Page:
In the Jan 2011 issue of Meristem the Journal of the Caloosahatchee Brom Soc I found out some fascinating information about the Neoregelia called ‘Oeser’s #100. About 1977, Joe and Peggy Bailey of Florida acquired a supposed unique neoregelia from a nursery in California.
In 1991 when Fort Myers horticultural artist, Kiti Wenzel was asked to create a poster for the 1992 WBC “Bromeliad Safari” to be held in Tampa Florida, Peggy provided a picture of the Neoregelia ‘Big Bands’ (also known as Oeser hybrid #100) as the model for the poster. It was reported in the Journal of the Bromeliad Society International, May-June l992 issue that this plant was the only one of its kind and at that time was felt to no longer be in existence. Actually this is not true, because today Neoregelia 'Big Bands' exists in many collections, at least in Florida gardens; and this is again due to the generosity of the Baileys. Another inconsistency was in the colour of the banding. Photographs on the Bromeliad Cultivar Register www.botu07.bio.uu.nl/bcg/bcr/index.php show a contrast with the one from Peggy Bailey showing gold/yellow banding as is the plant depicted in the poster by Kiti, whereas the other from Tropiflora shows light green bands. The description given to Don Beadle by Peggy Bailey for the 1998 edition of the Bromeliad Cultivar Registry – “Dark, rich red spotted and banded with chartreuse - irregular very distinct bands to half the upper leaves evident even in small offsets”. This suggests variation depending on what intensity of light the plant is subjected to.
Seeing the photo by Tropiflora reminded me of a photo I took of ‘Happy Thoughts’ that was at one time known as ‘Green Bands’!
This in turn had me looking at Oeser numbers and what had happened in the USA and Australia. It seems that about 1965 he sent packets of hybrid seed numbered 1 to 20 AND 100 to 111 to California without advising parentage. How do I know this? When Don Beadle checked all records in his preparation of the 1998 Bromeliad Cultivar Register he followed the lead of Brian Smith (see Manuscript of Bromeliad hybrids and cultivars, 1984) where detail had been captured from Nurserymen’s catalogues but he went further by recording which nursery was using the cultivar name AND the date. This way I was able to glean that the earliest references were coming from California! Oeser’s hybrids seem to have been grown by several Californian nurseries but whether they went to one Californian who distributed the seed to interested people, it will never be known. What is strange is that he did not apparently quote any parentage and yet he did when sending seed to Australia!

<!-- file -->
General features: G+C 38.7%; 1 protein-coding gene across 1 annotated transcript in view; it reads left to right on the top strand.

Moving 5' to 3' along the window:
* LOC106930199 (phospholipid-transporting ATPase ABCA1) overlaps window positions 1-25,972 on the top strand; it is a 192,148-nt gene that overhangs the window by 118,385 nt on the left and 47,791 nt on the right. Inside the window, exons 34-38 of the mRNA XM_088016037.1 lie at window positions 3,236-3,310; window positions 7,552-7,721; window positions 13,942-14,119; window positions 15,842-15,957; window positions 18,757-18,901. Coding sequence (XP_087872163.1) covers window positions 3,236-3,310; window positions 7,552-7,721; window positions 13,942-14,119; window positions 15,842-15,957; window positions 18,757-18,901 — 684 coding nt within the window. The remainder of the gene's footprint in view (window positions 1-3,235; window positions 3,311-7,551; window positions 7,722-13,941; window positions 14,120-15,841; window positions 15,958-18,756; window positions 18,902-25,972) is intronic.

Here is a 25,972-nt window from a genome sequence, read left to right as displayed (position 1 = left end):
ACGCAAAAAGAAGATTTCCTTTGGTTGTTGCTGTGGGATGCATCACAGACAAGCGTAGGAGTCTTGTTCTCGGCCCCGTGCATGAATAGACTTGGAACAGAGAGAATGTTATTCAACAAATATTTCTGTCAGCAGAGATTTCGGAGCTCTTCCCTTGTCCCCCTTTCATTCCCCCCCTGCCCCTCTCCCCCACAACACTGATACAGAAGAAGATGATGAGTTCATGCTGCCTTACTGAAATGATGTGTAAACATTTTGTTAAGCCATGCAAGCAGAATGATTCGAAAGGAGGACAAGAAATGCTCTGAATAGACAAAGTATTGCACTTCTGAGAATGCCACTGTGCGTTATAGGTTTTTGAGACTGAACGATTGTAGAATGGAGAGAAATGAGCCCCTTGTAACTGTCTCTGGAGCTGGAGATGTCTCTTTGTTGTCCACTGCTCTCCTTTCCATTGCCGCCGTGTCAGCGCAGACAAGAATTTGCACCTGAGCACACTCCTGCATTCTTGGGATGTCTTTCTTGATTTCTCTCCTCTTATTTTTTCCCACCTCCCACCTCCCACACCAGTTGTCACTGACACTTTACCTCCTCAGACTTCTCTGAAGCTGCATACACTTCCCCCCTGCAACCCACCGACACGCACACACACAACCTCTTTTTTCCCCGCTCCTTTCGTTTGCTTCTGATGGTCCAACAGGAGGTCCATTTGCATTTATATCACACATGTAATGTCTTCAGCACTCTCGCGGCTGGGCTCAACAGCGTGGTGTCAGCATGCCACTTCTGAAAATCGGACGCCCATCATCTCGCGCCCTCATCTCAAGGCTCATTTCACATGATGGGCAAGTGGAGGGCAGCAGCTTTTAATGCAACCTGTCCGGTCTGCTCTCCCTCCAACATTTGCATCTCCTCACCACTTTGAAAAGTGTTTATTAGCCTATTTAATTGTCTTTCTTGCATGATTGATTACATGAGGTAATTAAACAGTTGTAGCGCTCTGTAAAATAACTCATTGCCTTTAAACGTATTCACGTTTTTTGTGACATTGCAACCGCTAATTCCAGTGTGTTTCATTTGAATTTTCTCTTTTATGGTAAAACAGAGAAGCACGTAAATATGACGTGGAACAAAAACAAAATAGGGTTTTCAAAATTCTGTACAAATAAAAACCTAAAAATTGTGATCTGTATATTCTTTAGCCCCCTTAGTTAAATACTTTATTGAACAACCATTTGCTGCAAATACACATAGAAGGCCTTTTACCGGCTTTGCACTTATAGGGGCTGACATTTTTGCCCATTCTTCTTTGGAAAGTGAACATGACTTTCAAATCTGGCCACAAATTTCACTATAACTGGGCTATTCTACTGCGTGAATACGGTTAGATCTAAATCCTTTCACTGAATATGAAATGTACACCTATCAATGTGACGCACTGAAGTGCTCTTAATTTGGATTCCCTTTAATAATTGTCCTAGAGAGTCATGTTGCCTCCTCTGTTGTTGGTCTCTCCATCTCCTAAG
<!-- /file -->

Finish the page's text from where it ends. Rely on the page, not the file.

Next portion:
No doubt you have asked yourself what happened to the numbers between 21 and 99. Well, we do know that we have seeds numbered between 40 and 60 by Olwen Ferris in New South Wales, Australia AND he divulged that they were a cross between carolinae and a hybrid of chlorosticta. Because one was a hybrid we know you would get variability even with one seed pod! Most of those selected out as being worthy of growing on and naming had spots! To see the 6 sibling names involved refer to ‘Beefsteak’ which was what we called the grex name in the 1980’s. Alas, we do not have photos of them all. The photos of ‘Happy Thoughts’ are especially intriguing as mentioned before! I can see links between this and ‘Big Bands’ and it could well have similar if not the same parents.
From records currently held Oeser sent seed to Australia in this same period of
1. (carolinae x chlorosticta hybrid) which became ‘Beefsteak’ with 6 siblings
2. (carolinae x redleaf carolinae hybrid) which became ‘Nomad’ with 11 siblings
3. (carolinae x chlorosticta) which became ‘Dark Delight’ with 18 siblings
4. (ampullacea x chlorosticta) which became ‘Jodie’ with 7 siblings
5. (ampullacea x carolinae) which became ‘Petite’ with 3 siblings
6. (chlorosticta x ?) which became ‘Red Marble’ with NO siblings!!!
Let us now move to California where the US seed raising started and I regret to say that Peggy did not get a unique plant from the Californian Nurseryman. If it was Oeser #100 then the Californians called it ‘Michelle’. So Oeser #100 had at least two names that we know of – ‘Big Bands’ and ‘Michelle’. We do know that a plant called Oeser #100 was imported to Australia but we do not know by whom. All we do know is that in the 1980’s the Butchers got hold of a plant of this name from Queensland and because it was not like ‘Big Bands’ called it ‘Michelle’ instead! We do know that ‘Big Bands’ got to Australia in 1987 because it is in the Pinegrove Ledger but who is growing it now?!
Oh, what a tangled web we weave! Dr Richard Oeser has much to answer for. Or, did I hear a chuckle from up in that Bromeliad Heaven because even after 45 years some of his hybrids are still being grown even if we do not really know their parents! Where else did he send hybrid seed? We think that New Zealand got at least one packet because of ‘Bea Hanson’.
If this has a moral, it is that you are sure to create angst if you hybridise and let others raise the seed. Hybridising is not a game but a creation where the hybridist has responsibilities.